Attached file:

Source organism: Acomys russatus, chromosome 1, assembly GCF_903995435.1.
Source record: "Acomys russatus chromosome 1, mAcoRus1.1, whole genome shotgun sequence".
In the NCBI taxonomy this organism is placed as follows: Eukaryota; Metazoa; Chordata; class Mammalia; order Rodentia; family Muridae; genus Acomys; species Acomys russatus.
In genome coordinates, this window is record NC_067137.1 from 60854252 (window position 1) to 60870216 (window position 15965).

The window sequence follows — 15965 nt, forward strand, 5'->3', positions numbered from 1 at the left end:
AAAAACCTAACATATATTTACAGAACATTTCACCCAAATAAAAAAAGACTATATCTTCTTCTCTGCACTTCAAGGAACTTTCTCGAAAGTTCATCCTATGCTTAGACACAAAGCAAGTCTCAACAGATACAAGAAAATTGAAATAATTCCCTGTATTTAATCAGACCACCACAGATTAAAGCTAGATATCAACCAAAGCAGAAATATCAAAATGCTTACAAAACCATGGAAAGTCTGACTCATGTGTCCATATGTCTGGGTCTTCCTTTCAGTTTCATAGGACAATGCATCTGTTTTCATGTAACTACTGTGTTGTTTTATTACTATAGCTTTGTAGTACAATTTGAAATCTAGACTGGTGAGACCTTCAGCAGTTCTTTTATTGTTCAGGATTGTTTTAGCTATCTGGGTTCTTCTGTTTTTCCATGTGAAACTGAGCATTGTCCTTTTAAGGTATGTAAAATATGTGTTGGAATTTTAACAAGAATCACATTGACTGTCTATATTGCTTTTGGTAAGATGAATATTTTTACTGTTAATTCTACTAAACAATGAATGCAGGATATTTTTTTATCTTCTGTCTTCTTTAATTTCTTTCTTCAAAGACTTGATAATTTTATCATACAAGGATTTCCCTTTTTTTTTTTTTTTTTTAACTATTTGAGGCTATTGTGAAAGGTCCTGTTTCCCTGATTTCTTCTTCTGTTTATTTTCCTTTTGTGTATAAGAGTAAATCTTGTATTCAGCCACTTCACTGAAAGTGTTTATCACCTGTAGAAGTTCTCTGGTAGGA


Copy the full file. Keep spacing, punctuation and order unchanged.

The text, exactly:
Source organism: Acomys russatus, chromosome 1, assembly GCF_903995435.1.
Source record: "Acomys russatus chromosome 1, mAcoRus1.1, whole genome shotgun sequence".
In the NCBI taxonomy this organism is placed as follows: Eukaryota; Metazoa; Chordata; class Mammalia; order Rodentia; family Muridae; genus Acomys; species Acomys russatus.
In genome coordinates, this window is record NC_067137.1 from 60854252 (window position 1) to 60870216 (window position 15965).

The window sequence follows — 15965 nt, forward strand, 5'->3', positions numbered from 1 at the left end:
AAAAACCTAACATATATTTACAGAACATTTCACCCAAATAAAAAAAGACTATATCTTCTTCTCTGCACTTCAAGGAACTTTCTCGAAAGTTCATCCTATGCTTAGACACAAAGCAAGTCTCAACAGATACAAGAAAATTGAAATAATTCCCTGTATTTAATCAGACCACCACAGATTAAAGCTAGATATCAACCAAAGCAGAAATATCAAAATGCTTACAAAACCATGGAAAGTCTGACTCATGTGTCCATATGTCTGGGTCTTCCTTTCAGTTTCATAGGACAATGCATCTGTTTTCATGTAACTACTGTGTTGTTTTATTACTATAGCTTTGTAGTACAATTTGAAATCTAGACTGGTGAGACCTTCAGCAGTTCTTTTATTGTTCAGGATTGTTTTAGCTATCTGGGTTCTTCTGTTTTTCCATGTGAAACTGAGCATTGTCCTTTTAAGGTATGTAAAATATGTGTTGGAATTTTAACAAGAATCACATTGACTGTCTATATTGCTTTTGGTAAGATGAATATTTTTACTGTTAATTCTACTAAACAATGAATGCAGGATATTTTTTTATCTTCTGTCTTCTTTAATTTCTTTCTTCAAAGACTTGATAATTTTATCATACAAGGATTTCCCTTTTTTTTTTTTTTTTTTAACTATTTGAGGCTATTGTGAAAGGTCCTGTTTCCCTGATTTCTTCTTCTGTTTATTTTCCTTTTGTGTATAAGAGTAAATCTTGTATTCAGCCACTTCACTGAAAGTGTTTATCACCTGTAGAAGTTCTCTGGTAGGA